By James Richards
I have listened as carefully as I can, outside Honeymoon
Chapel, to all the advice: a bluebird's breath, soft as a
spider's filament; a plastic shovel and red bucket in the
grass cracking raindrops open to release the click trapped
inside each one.
I knew it had to go on.
Is that what you knew?
Look for it, under the letters
the way you look under a face
card when playing blackjack.
The green-felt table tops, stools
keeping your feet off the ground,
the click of drinks and click
of plastic chips. "Can we get out
of here," can we get out?
The air is smoke, the eyes numb
from seeing. "Excuse us sir,"
will you excuse us?
The whole city
yawns in my ear and stays there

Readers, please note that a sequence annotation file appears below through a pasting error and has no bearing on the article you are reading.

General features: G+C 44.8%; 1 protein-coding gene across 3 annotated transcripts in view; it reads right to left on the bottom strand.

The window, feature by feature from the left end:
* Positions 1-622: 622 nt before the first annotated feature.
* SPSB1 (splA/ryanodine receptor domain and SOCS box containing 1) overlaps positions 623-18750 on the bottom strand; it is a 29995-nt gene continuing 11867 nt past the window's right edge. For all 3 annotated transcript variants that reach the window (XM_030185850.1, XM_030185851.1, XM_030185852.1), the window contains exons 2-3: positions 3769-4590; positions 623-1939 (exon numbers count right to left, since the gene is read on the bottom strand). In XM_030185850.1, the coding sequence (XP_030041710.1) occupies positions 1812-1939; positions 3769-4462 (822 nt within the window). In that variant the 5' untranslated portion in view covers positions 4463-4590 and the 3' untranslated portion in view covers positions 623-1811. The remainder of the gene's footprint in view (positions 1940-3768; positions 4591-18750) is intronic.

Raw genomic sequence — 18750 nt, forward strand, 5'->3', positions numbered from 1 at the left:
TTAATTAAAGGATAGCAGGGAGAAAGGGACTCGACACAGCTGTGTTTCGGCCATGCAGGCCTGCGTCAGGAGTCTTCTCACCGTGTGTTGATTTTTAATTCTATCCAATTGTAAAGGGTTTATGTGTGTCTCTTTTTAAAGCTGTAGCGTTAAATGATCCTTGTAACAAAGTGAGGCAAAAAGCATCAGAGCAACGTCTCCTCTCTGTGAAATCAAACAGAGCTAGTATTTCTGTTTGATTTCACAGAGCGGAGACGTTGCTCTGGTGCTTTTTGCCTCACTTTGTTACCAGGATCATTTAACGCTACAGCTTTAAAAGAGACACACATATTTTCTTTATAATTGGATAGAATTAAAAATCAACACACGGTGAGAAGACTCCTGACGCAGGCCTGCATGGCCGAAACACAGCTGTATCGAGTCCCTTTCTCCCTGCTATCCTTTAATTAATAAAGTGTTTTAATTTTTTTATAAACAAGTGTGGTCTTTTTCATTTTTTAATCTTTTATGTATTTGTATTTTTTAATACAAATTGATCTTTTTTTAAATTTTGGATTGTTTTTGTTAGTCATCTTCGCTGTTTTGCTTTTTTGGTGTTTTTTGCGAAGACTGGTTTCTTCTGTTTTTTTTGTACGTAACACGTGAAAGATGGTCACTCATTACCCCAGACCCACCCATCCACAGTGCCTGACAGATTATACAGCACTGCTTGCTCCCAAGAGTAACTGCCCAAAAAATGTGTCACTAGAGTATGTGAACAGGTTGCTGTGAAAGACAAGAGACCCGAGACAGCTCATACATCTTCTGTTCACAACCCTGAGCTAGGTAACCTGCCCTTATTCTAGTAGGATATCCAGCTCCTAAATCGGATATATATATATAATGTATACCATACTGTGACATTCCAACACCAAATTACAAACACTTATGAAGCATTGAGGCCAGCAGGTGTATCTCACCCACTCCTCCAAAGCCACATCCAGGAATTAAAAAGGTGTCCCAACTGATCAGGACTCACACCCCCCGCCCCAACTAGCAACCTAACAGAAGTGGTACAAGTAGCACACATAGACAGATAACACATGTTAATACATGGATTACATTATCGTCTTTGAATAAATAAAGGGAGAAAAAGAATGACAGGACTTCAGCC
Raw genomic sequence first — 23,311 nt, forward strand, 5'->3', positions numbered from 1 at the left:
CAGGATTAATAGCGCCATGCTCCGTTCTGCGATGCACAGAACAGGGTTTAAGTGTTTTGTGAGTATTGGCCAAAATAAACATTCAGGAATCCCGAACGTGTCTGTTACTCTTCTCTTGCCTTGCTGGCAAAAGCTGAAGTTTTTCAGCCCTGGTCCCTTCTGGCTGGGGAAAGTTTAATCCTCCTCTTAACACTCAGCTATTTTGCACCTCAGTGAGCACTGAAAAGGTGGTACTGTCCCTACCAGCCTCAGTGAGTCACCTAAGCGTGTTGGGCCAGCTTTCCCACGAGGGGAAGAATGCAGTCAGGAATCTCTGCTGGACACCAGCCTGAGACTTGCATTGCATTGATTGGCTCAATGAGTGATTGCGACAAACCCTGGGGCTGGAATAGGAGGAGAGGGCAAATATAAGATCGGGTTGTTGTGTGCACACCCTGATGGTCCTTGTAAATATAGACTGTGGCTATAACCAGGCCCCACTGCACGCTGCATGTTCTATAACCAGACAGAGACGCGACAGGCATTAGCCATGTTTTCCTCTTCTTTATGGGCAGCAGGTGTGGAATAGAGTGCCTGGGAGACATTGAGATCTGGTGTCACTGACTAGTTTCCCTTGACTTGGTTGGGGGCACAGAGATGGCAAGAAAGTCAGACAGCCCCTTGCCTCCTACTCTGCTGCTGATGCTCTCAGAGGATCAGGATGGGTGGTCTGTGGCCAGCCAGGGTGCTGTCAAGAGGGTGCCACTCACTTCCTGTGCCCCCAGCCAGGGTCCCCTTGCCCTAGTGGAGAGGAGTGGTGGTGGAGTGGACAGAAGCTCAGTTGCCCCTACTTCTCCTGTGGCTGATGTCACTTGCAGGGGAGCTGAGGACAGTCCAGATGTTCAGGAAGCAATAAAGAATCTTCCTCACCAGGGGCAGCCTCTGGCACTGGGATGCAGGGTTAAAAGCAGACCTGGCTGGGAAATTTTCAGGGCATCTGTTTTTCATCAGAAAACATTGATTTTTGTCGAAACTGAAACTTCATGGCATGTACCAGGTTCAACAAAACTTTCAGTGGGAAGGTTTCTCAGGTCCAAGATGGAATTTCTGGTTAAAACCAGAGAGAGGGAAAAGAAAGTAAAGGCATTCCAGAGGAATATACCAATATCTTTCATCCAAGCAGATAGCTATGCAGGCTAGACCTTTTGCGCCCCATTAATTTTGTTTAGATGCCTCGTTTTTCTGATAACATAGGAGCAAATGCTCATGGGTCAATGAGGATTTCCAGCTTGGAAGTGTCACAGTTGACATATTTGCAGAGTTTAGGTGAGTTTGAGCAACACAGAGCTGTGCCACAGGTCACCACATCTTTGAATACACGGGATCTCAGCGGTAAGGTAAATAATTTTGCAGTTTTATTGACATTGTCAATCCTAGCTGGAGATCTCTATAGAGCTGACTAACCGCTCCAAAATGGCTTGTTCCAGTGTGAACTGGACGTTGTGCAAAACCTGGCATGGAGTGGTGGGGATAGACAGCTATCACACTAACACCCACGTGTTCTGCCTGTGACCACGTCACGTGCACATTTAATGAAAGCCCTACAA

all the way from Vegas to
Big COttonwood. Driving asleep
and not asleep, we let the day
show us its colors: straw,
old snow, and tired sky.
"Are we there yet?" Winding up
the drain of the canyon's sink
are we there? Each curve
a kink in my side, a question mark
carving its way up my spine.
At the lodge, the smell of money on my breath, my hands
are discovering how to help you come up the stairs -- your
white dress -- help you through the door, the threshold. Is
that what I'm lifting you for? A voyage into another
dimension? Maybe it is. Maybe I can't take a step because
I don't dare disturb the universe. "Oh come on, that's so
stupid." That's stupid, isn't it?
There was a question I asked myself
all night as I slept beside you. Now,
because I woke up before you,
because the room is white and the window
is white and your face is white -- I remember
what it was. I remember my dear,
what the question was. And I can tell
by the way your eyes move behind their lids
and the way you breathe with your lips
parted, that you are asking yourself the same thing.